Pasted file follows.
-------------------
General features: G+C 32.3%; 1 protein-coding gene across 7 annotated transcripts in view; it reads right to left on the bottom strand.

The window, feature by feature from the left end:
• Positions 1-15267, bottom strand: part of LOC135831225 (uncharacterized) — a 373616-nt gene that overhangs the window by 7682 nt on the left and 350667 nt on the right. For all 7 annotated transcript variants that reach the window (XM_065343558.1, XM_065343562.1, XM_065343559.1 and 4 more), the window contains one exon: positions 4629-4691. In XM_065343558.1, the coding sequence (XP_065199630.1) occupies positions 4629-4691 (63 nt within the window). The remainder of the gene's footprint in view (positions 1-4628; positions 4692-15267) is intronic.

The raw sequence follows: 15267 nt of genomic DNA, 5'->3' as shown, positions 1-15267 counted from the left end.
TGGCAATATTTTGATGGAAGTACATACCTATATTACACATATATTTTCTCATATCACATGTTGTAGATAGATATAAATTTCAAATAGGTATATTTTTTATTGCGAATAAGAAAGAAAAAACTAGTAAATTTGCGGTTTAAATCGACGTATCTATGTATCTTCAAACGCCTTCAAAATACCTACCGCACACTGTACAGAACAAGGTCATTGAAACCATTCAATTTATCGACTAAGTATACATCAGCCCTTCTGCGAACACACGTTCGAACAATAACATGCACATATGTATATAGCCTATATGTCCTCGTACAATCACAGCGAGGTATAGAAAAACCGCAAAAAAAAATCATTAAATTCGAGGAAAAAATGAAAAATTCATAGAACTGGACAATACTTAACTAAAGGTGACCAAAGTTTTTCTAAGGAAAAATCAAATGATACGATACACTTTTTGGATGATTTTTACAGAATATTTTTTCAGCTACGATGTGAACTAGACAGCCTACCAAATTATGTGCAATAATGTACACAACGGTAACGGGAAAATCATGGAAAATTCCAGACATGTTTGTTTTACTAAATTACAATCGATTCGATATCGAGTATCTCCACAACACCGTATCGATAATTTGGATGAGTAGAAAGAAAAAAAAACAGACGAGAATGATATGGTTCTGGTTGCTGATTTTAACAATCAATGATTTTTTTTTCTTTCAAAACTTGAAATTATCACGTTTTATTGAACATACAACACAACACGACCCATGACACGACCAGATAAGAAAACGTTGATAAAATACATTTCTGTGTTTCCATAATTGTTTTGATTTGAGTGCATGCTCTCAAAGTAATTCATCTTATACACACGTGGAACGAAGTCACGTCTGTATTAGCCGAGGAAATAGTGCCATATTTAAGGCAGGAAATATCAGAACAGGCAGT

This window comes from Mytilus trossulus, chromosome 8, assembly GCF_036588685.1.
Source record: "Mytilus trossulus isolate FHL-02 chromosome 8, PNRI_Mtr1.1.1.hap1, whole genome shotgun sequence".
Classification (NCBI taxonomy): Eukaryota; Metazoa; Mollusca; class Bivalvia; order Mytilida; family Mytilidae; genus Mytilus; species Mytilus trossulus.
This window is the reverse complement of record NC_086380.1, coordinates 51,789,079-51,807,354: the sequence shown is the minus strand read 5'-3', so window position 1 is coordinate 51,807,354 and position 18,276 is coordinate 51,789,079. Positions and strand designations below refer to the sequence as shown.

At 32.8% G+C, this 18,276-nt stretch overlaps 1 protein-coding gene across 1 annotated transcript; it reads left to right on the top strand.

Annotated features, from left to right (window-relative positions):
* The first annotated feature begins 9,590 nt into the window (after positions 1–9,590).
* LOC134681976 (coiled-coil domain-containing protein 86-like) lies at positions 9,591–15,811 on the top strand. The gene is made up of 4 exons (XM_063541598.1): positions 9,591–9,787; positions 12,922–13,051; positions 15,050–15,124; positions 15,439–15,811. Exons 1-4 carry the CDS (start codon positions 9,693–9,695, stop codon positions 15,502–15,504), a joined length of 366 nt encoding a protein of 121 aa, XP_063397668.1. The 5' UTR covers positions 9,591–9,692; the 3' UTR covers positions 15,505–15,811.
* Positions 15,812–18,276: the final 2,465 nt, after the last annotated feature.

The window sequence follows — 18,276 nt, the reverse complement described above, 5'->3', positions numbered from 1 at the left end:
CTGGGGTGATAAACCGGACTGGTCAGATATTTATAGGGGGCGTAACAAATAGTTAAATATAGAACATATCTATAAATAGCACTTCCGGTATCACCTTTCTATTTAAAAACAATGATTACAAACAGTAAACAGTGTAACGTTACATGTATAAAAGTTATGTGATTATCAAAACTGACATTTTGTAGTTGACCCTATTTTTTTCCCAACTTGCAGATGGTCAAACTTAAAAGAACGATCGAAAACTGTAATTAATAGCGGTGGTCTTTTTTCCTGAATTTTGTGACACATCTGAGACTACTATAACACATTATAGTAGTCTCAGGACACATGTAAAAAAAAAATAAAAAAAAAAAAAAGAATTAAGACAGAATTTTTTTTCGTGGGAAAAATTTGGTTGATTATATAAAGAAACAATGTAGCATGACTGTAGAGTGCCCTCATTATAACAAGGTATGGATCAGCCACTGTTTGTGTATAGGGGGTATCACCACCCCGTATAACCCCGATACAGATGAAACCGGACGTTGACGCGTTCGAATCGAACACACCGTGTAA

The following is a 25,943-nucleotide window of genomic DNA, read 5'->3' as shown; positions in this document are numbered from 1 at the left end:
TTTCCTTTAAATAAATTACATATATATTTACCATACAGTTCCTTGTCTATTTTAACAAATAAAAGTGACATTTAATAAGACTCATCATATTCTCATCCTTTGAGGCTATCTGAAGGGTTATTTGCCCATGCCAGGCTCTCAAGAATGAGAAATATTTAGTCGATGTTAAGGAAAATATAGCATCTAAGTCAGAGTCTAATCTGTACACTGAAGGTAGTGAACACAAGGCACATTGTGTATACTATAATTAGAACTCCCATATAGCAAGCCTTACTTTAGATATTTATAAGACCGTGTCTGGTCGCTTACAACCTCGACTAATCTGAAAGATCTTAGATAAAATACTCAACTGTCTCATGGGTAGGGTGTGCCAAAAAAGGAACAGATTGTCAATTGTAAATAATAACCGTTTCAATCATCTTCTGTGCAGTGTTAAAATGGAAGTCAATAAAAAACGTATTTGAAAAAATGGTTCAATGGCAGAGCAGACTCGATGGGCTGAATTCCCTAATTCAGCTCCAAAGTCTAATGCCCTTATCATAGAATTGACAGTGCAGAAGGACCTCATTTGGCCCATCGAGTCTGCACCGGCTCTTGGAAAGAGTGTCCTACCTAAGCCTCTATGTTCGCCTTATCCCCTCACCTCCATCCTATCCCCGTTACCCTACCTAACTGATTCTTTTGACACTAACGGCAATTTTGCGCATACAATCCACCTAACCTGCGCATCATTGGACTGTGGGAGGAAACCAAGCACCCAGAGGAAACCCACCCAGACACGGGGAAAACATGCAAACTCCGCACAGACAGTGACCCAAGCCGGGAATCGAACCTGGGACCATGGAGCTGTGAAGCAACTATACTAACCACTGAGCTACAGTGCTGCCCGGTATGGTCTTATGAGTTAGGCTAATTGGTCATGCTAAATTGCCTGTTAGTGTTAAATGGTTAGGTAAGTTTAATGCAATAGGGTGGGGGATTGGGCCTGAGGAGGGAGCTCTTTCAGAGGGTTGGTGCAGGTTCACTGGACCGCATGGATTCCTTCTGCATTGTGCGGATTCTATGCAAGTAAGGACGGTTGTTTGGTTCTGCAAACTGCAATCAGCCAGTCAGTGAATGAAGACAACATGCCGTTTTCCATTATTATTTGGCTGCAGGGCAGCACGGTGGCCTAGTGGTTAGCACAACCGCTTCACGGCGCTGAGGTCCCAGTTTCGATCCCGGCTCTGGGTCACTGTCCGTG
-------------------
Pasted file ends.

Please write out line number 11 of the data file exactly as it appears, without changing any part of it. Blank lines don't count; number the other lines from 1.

Annotated features, from left to right (window-relative positions):